Kurt Verlin
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What’s the Point of Gears Anyway?

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Five Gear Manual Stick Shift

Because most drivers in the United States buy cars with automatic transmissions, it’s not uncommon for people to have little understanding of how gears work or even why they exist. While automatics do use gears and usually offer some way to finagle with them, they leave the driver almost entirely out of the process.

So it’s not surprising that, back when we were younger and we had just started driving, my sister worried that I would “break the car” when I moved the drive stick into second in our old 2001 Ford Focus automatic, when I was just trying to have a bit more fun around the low-speed windy roads on our way back from school; or why my brother’s girlfriend complained that her old Mercedes couldn’t go up hills, even though it was perfectly capable of it—in the right gear.

The reason we need gears is that traditional internal combustion engines don’t deliver power evenly at varying speeds. For example, when an auto manufacturer advertises that its car makes 200 horsepower and 150 lb-ft of torque, it is actually saying that the car makes 200 peak horsepower and 150 lb-ft peak torque at specific RPM values. If you were to draw a graph that showed the relationship between power and RPM (revolutions per minute), you would get a curve rather than a straight line.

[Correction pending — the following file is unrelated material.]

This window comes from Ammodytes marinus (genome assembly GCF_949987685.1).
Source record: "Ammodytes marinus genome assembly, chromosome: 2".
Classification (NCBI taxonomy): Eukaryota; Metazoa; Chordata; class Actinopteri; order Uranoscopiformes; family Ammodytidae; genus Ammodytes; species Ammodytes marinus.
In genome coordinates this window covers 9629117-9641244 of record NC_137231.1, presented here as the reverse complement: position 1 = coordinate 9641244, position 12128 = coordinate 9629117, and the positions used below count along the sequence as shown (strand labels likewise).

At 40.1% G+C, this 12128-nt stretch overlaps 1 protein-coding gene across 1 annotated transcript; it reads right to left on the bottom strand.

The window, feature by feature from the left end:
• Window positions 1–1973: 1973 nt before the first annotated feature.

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Mitsubishi Lancer Evo VI GSR Power Curve

The horsepower and torque curves of a Mitsubishi Lancer Evo VI GSR.

Put simply, engines tend to deliver low power at low RPM, with power gradually increasing until it reaches a peak, after which it decreases again. That peak is often reached soon before the rev limiter. In the chart above, the Mitsubishi Lancer Evo VI GSR produces the most horsepower just before 6,000 RPM and then begins to taper off.

A small first gear allows a car to launch from a standstill while a large top gear allows it to cruise effortlessly at highway speeds, while intermediary gears do the work in between—just like riding a bicycle with gears.

Similarly, gears enable performance drivers to always stay within the car’s optimum “power band”—the RPM range within which power is at its highest. Referring again to the chart above, a race car driver would try to remain within the 6,000-7,000 RPM range as much as possible, which would give the best possible performance around a track.

Gears are also why, if you have been cruising on the highway in sixth gear and suddenly press down on the throttle, you won’t feel much of a response; the engine is running at low RPM and thus at low power. If you manually go down a gear or two, or if the automatic transmission does it for you, you’ll feel a sudden surge of power even without having to move your foot down on the accelerator pedal, because the engine RPM will have gone up.

On the other hand, big gears are quite efficient at high speeds, which is why automakers have been pushing for more and more gears to improve fuel economy, even though they would never help you reach the car’s top speed (for example, the new Corvette C7 Stingray has seven gears, but reaches top speed in fifth—the extra two are purely there for efficiency).

So, what’s the point of gears? In a nutshell, to help the car achieve its maximum potential at varying speeds.

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